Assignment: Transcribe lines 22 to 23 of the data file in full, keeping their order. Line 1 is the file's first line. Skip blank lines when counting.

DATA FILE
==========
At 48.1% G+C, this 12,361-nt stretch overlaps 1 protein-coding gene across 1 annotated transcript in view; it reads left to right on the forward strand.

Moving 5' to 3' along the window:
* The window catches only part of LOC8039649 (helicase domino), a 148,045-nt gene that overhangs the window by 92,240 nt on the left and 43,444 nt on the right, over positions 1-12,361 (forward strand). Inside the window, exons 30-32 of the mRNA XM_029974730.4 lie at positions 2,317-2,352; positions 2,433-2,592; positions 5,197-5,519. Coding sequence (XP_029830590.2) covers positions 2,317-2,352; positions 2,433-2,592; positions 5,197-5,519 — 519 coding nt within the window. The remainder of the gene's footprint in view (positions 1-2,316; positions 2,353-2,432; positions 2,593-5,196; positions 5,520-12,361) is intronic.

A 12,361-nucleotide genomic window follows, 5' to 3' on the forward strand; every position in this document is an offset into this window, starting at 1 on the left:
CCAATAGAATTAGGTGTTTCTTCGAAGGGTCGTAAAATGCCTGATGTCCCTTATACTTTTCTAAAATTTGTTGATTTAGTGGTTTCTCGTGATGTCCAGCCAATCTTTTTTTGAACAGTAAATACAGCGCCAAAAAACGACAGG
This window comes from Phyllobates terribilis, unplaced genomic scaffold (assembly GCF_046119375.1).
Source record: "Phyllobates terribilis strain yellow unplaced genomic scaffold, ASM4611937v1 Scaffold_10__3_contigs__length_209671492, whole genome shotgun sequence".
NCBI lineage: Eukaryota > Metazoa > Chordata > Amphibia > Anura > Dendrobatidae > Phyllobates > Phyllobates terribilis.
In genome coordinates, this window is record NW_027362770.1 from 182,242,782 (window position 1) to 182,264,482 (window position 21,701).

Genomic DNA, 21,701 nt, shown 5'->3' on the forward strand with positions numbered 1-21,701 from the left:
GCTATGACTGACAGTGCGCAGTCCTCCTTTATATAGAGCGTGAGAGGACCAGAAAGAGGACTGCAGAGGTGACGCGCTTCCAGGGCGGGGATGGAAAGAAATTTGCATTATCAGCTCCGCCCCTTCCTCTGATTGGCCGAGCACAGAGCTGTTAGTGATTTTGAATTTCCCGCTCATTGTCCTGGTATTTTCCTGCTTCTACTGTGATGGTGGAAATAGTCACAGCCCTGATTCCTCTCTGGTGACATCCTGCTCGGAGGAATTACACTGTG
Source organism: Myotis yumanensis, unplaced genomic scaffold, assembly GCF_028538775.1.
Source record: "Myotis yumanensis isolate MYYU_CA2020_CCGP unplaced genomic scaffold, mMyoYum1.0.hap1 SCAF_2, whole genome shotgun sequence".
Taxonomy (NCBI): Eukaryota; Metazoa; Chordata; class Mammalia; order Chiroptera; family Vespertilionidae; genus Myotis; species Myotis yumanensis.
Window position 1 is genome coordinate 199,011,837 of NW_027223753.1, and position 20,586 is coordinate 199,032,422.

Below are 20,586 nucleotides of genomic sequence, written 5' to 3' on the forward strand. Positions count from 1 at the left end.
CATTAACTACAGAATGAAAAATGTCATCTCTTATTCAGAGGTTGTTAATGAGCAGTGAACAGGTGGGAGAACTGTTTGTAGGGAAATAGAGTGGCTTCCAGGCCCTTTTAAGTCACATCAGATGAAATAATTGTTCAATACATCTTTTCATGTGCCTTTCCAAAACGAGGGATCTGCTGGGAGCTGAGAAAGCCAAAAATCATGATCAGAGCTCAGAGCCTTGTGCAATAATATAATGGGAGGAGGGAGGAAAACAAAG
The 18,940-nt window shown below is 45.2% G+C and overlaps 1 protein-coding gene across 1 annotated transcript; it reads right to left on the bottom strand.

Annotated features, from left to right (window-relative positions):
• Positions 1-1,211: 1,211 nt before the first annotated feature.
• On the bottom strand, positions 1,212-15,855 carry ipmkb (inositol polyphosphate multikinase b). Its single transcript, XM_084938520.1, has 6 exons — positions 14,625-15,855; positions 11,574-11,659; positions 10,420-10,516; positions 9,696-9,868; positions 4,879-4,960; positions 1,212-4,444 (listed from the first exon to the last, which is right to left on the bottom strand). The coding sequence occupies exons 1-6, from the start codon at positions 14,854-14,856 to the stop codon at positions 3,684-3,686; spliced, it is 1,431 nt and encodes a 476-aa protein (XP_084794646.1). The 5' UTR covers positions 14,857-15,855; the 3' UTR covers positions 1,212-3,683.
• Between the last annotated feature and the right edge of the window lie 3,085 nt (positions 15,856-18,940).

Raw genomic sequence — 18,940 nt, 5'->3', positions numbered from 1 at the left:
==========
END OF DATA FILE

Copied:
• Between the last annotated feature and the right edge of the window lie 3,085 nt (positions 15,856-18,940).

Raw genomic sequence — 18,940 nt, 5'->3', positions numbered from 1 at the left: